Wednesday, November 14, 2007

To emphasize my previous laments,



including I'm a normal person., I should share this with everyone!, Agree to Disagree? and Jigaboos & Wannabees, I offer you the following:

Racist Parents Kidnap Daughter and Try to Force Abortion, by Rachel S. at Alas, a blog, via Racialicious and Rachel's Tavern. Emphases mine.


A few days ago I read a story from Rueters (sic) about a couple from Maine, who kidnapped their 19 year old daughter. They forced her into a car, and tried taking her to New York so they could force her to have an abortion. The daughter escaped and called police while she hid in a store in New Hampshire. The parents have been arrested and held on $100,000 bail. After reading the first couple paragraphs of the story, my immediate reaction was, “I wonder if the potential father is black.” However, the initial article reveals very little about the motive. After my initial read, the only motive I could glean was that the parents were mad that the boyfriend was in jail. But, this story didn’t add up to me. So yesterday, one of my students mentioned the story and said that–the kidnapped woman’s boyfriend is a black man, and the daughter told police that racism was a motive in the kidnapping.

Based on my research on interracial relationships, this story actually fits fairly well into the narratives I have seen in many white families where relatives strongly object to interracial relationships. The only thing that surprises me about the story is that the parents attempted to kidnap this woman; the cases I know of personally generally involve less direct coercion. I know of 2 cases (one in my research and one in another sociological study) where parents of a white person in an interracial relationship suggested, encouraged, and promoted abortion to prevent the birth of a biracial child (I am hesitantly using the term biracial because most of the white relatives would say the child is black.). I also know of other cases where people encouraged white mother’s to place a child for adoption because the child’s father was black, and I know of many situations where white families offered bribes and/or withdrew emotional and/or financial support as a way to discourage an interracial relationship or a pregnancy that resulted from such a relationship. In these cases, white relatives feel they are protecting the family’s reputation, and/or they feel that the relative in the interracial relationship is too naive (especially women) to know what she/he is getting into. White relatives who feel this way believe that birth of a biracial child is a permanent marker of an interracial relationship that will hurt their relative’s social standing (white privilege), and to some extent, I’m sure they are right about this. The irony of this is that many white relatives of interracial couples would be the first to say that race doesn’t matter or that whites do not have unearned privileges, but suddenly when it hits close to home, they change their tune . . .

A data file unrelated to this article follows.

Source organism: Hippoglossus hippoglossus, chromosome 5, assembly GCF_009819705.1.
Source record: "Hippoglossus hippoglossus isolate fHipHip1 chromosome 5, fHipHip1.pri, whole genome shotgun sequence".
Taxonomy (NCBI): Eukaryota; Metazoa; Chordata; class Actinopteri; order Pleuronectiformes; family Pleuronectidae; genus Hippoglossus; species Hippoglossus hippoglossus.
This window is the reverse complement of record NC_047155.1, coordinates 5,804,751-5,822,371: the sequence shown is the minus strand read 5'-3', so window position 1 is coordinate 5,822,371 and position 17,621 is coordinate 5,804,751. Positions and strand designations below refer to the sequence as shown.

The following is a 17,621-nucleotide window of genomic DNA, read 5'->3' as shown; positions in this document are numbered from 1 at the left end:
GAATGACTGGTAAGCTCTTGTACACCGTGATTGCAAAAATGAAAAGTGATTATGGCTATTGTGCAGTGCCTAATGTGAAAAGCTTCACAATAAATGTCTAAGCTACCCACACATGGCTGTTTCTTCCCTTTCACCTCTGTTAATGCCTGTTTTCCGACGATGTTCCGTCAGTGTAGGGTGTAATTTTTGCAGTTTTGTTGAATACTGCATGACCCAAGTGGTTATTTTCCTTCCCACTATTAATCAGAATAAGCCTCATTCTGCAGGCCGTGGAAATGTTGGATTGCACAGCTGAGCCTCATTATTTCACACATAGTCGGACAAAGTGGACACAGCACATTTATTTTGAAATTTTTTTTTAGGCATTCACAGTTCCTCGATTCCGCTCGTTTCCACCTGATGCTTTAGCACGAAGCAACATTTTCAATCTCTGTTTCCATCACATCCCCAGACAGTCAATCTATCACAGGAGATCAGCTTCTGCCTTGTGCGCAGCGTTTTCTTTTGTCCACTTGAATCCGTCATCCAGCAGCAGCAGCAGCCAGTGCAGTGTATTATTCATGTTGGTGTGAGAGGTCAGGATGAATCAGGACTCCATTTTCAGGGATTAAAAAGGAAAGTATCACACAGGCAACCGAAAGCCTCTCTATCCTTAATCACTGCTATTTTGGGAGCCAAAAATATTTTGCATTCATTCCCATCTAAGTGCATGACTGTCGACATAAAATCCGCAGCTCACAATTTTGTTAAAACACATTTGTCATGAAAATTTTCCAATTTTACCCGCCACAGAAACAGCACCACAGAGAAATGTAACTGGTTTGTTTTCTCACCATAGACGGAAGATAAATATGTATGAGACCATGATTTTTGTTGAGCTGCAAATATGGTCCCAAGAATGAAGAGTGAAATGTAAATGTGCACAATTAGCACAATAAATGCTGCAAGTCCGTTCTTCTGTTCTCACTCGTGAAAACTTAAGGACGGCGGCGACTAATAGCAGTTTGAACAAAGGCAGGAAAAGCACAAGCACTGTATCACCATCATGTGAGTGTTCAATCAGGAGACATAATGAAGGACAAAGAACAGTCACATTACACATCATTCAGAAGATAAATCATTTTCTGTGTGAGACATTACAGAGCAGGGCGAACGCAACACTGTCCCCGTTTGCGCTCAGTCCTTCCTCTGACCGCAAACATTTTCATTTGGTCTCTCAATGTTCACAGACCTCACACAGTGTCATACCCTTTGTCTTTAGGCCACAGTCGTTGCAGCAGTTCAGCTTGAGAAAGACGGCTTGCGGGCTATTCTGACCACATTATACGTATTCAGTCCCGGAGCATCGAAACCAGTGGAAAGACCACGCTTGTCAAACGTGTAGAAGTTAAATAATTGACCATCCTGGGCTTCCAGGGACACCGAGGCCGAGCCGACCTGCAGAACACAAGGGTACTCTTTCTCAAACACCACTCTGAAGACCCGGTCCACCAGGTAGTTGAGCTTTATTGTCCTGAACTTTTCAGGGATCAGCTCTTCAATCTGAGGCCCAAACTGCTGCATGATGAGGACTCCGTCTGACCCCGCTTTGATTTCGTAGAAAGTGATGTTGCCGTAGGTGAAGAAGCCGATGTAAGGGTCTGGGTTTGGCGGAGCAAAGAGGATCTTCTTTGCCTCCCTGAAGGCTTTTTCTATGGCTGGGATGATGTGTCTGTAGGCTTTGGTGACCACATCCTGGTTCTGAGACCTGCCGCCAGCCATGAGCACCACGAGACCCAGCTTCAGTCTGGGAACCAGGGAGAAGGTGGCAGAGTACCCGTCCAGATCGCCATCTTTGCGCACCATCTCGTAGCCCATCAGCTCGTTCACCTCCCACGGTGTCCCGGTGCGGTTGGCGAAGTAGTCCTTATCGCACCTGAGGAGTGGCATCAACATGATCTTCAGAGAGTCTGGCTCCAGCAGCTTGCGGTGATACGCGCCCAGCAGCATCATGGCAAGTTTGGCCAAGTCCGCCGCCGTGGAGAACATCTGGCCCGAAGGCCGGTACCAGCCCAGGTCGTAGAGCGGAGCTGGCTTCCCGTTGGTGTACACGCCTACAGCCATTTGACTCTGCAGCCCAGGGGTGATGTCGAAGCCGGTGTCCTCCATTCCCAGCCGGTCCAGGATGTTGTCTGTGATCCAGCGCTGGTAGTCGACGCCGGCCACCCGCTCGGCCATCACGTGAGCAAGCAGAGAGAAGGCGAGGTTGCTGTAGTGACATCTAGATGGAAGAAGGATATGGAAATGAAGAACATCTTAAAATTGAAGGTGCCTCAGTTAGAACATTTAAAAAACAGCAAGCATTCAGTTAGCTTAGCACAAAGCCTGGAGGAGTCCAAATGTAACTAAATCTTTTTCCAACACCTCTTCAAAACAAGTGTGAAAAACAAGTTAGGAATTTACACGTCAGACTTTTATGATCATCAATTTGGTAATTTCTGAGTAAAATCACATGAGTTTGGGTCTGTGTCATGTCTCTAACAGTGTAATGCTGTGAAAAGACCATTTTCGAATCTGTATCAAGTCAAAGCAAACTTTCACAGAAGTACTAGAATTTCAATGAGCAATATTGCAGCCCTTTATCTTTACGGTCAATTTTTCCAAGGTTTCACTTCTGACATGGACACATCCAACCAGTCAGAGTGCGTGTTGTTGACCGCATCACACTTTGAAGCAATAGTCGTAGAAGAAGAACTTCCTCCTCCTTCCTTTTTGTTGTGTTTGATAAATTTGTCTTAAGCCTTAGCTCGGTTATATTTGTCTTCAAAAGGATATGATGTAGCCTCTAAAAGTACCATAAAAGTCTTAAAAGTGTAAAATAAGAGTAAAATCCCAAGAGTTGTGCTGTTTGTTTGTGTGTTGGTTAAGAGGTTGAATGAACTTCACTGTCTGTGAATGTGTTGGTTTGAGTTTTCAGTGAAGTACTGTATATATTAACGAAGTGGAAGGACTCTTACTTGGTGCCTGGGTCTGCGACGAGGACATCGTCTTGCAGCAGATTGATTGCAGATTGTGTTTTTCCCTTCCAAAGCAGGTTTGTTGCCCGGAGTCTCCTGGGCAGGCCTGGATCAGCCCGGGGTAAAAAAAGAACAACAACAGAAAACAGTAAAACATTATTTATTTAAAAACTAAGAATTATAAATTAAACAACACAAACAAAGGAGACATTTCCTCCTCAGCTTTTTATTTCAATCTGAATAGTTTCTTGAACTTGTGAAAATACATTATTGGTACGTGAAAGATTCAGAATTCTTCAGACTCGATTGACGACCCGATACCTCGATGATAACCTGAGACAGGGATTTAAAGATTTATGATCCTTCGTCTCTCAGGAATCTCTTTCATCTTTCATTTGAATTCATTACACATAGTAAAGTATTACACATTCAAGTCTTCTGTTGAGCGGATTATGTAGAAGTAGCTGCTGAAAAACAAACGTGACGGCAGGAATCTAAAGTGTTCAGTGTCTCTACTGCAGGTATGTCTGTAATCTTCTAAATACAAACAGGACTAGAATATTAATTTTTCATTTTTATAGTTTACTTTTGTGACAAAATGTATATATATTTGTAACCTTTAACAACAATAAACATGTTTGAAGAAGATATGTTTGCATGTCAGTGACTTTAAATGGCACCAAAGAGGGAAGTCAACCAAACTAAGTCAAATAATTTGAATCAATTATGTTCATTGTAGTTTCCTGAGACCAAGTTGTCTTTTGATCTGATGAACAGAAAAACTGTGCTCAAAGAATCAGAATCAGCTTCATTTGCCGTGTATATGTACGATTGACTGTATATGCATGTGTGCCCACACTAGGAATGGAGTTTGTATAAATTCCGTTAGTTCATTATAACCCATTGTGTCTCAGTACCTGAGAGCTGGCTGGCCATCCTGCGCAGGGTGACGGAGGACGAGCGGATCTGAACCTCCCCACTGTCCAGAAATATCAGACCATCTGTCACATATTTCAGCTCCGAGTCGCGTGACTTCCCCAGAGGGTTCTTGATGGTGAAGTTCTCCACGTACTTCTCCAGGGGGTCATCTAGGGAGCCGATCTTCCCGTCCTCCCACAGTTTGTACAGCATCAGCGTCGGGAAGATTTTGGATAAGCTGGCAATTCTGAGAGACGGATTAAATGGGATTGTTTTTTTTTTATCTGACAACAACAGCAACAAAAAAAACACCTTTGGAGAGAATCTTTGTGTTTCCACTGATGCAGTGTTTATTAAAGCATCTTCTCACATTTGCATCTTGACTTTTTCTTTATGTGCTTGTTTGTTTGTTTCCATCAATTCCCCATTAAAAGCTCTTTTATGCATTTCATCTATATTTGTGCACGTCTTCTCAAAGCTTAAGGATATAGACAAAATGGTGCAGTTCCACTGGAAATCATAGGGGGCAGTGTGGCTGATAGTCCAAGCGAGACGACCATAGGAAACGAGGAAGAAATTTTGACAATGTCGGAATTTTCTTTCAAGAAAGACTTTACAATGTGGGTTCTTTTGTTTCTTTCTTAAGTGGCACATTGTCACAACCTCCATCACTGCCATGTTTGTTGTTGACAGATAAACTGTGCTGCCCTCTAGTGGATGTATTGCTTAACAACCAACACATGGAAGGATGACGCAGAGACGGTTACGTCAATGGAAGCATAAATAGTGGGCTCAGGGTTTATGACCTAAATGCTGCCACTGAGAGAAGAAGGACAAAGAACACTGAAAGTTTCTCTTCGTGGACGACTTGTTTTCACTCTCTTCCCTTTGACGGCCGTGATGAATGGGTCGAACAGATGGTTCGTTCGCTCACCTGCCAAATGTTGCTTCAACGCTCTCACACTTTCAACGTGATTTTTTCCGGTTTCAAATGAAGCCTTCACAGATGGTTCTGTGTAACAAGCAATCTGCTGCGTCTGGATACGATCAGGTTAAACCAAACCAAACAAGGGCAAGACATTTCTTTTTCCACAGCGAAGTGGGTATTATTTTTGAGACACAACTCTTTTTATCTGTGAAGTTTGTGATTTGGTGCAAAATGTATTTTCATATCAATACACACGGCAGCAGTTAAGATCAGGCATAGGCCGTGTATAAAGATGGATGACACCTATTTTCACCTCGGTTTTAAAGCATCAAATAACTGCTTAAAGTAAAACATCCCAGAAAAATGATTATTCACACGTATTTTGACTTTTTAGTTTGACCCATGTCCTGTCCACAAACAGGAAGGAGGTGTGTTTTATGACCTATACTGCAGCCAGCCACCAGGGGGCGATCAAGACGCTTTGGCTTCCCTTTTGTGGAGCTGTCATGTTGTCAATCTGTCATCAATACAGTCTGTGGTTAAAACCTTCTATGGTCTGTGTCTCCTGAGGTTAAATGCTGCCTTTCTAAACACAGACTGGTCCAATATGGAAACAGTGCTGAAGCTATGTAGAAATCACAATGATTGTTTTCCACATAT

Readers, I'm not saying that you are like the people mentioned in the article. I'm saying that people like that exist and they are plentiful. Therefore, I'm still alone. :(

[Insert tiny violin here.]

For a conflicting twist, the picture above comes from this article:

Not tonight, dear . . . in fact, not ever, by Dr. Pam Spurr at Times Online, via Feministing. Emphases mine.


Having researched my new book, as well as talked to thousands of men and women over the years, I now firmly believe that too many women see the sexual side of their lives as something to be claimed completely and utterly as their own. That’s fine for single women flexing their sexual muscles.

But once they settle into a relationship, many will continue to do so. This doesn’t make sense to me at all – and unfortunately I’m privy to the heartbreak and distress that goes along with this view . . .

At the risk of being called old-fashioned (though I don’t think that old-fashioned should always have negative connotations) and antifeminist, I’d go so far as to say that for both partners sex could be considered a duty, if it is something that one partner knows would make the other happy. Does he really want to go up on the roof to repair a leak on a Sunday afternoon? Does she really want to take out the rubbish in the pouring rain? No, but partners in relationships do such things because they know that it makes the other happy. Sex should be seen in the same light . . .


I can't even enjoy the rarely featured interracial couple in peace; I have worry about my vaginal duties to my nonexistent husband, too.
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2 comments:

cubicalgirl said...

That is some really effed up stuff. And while I don't have to worry about pregnancy, I did have the stereotypical white father who disapproved when I started dating a black man. I was lucky in that I was an adult and living on my own so there was no way that he could threaten me over the relationship (he couldn't throw me out of a house I didn't live in). And even so, I doubt I would have buckled anyway. I'm happy to say that in the four years I've been with my boyfriend my dad has come around, we patched things up, and he gets along with my boyfriend now. A white friend of mine had her mother actually tell her that she (the mother) would never be able to accept her biracial grandkids and today those grandkids are the most important thing in her life. People can change, Bianca.

There are still those in my family that would pitch a racist fit over my relationship (for this and other reasons I do not have contact with them) but who cares? In the end I can only live my life to please myself, which is what everyone should do.

Bianca Reagan said...

In the end I can only live my life to please myself, which is what everyone should do.

Good idea, cubical. :)